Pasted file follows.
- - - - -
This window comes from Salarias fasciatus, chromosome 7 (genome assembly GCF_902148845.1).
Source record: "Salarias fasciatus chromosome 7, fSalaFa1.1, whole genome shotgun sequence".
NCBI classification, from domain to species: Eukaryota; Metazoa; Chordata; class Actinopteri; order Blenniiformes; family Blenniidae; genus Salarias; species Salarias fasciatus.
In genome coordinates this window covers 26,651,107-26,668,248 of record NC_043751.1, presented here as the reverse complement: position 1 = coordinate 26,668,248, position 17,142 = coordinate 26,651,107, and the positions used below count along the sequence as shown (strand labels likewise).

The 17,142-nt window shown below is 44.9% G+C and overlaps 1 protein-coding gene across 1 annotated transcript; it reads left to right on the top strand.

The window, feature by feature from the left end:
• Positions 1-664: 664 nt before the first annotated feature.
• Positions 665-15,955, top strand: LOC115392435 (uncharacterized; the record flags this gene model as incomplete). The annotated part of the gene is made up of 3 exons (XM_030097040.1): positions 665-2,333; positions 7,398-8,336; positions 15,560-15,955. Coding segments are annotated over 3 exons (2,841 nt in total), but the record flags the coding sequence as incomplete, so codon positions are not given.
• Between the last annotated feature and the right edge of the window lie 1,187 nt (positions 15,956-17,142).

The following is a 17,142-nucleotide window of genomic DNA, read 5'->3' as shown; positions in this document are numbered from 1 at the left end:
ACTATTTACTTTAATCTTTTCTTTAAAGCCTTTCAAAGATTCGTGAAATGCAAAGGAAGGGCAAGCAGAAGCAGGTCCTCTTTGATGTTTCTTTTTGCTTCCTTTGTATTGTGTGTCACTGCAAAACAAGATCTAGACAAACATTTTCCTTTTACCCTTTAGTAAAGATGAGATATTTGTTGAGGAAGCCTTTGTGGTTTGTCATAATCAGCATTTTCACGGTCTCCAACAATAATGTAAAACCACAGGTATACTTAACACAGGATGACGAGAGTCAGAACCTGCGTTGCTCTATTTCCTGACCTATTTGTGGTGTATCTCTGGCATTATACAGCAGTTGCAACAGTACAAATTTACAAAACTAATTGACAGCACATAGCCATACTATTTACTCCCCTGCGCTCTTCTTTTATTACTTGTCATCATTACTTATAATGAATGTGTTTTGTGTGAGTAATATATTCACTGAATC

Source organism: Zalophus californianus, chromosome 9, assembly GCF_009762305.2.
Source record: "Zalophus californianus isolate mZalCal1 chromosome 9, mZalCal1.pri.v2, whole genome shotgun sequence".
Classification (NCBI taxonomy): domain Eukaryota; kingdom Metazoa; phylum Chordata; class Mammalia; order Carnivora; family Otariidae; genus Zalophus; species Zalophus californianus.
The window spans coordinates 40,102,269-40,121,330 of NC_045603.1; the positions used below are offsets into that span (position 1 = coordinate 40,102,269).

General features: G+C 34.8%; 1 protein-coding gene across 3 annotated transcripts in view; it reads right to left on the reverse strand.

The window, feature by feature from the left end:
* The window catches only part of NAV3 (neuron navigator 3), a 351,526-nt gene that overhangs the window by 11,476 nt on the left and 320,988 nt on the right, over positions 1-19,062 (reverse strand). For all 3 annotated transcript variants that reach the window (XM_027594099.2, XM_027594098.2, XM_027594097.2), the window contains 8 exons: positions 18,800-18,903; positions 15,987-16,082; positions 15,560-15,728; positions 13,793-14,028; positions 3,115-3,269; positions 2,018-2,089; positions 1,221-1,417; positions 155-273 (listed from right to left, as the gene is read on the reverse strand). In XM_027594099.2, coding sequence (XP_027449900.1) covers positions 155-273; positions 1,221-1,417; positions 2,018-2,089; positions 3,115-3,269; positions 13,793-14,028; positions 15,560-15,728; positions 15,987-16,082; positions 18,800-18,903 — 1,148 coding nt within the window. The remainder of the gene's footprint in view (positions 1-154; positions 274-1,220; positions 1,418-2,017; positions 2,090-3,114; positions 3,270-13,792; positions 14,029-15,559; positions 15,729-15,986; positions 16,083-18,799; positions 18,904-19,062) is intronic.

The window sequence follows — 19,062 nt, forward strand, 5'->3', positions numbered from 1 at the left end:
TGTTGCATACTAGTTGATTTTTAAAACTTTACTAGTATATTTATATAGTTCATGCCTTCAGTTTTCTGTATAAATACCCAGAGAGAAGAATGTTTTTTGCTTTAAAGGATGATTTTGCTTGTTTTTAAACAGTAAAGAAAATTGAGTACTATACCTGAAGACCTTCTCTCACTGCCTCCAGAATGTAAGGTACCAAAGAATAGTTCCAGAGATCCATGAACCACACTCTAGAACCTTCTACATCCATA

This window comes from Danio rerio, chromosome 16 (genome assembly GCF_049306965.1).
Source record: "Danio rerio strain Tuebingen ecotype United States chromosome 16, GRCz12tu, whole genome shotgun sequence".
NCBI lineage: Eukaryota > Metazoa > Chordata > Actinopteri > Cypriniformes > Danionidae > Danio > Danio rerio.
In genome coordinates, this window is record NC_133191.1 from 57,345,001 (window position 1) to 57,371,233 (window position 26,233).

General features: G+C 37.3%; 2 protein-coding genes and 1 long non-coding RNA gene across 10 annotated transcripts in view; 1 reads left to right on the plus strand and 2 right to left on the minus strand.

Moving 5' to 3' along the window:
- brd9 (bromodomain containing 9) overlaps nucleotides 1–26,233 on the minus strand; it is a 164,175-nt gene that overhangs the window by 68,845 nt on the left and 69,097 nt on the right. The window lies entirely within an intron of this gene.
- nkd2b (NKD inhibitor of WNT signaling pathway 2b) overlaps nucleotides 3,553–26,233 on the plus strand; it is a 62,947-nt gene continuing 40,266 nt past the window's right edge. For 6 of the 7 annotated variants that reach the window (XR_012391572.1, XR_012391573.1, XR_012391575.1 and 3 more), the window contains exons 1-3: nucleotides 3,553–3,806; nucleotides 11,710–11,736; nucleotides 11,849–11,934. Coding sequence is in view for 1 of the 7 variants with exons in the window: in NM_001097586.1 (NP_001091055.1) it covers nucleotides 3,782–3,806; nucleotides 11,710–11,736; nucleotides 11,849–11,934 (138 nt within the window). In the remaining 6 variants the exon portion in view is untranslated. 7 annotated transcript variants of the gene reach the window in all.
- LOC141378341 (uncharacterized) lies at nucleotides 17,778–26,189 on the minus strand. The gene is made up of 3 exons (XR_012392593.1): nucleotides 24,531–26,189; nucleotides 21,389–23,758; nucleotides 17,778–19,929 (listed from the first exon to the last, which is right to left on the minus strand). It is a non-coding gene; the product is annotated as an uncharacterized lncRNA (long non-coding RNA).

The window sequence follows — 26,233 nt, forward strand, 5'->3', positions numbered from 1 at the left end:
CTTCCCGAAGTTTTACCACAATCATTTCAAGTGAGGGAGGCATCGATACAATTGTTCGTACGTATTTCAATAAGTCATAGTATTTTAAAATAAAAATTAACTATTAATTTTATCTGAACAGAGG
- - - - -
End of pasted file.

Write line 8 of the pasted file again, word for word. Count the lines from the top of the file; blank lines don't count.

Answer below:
• Positions 665-15,955, top strand: LOC115392435 (uncharacterized; the record flags this gene model as incomplete). The annotated part of the gene is made up of 3 exons (XM_030097040.1): positions 665-2,333; positions 7,398-8,336; positions 15,560-15,955. Coding segments are annotated over 3 exons (2,841 nt in total), but the record flags the coding sequence as incomplete, so codon positions are not given.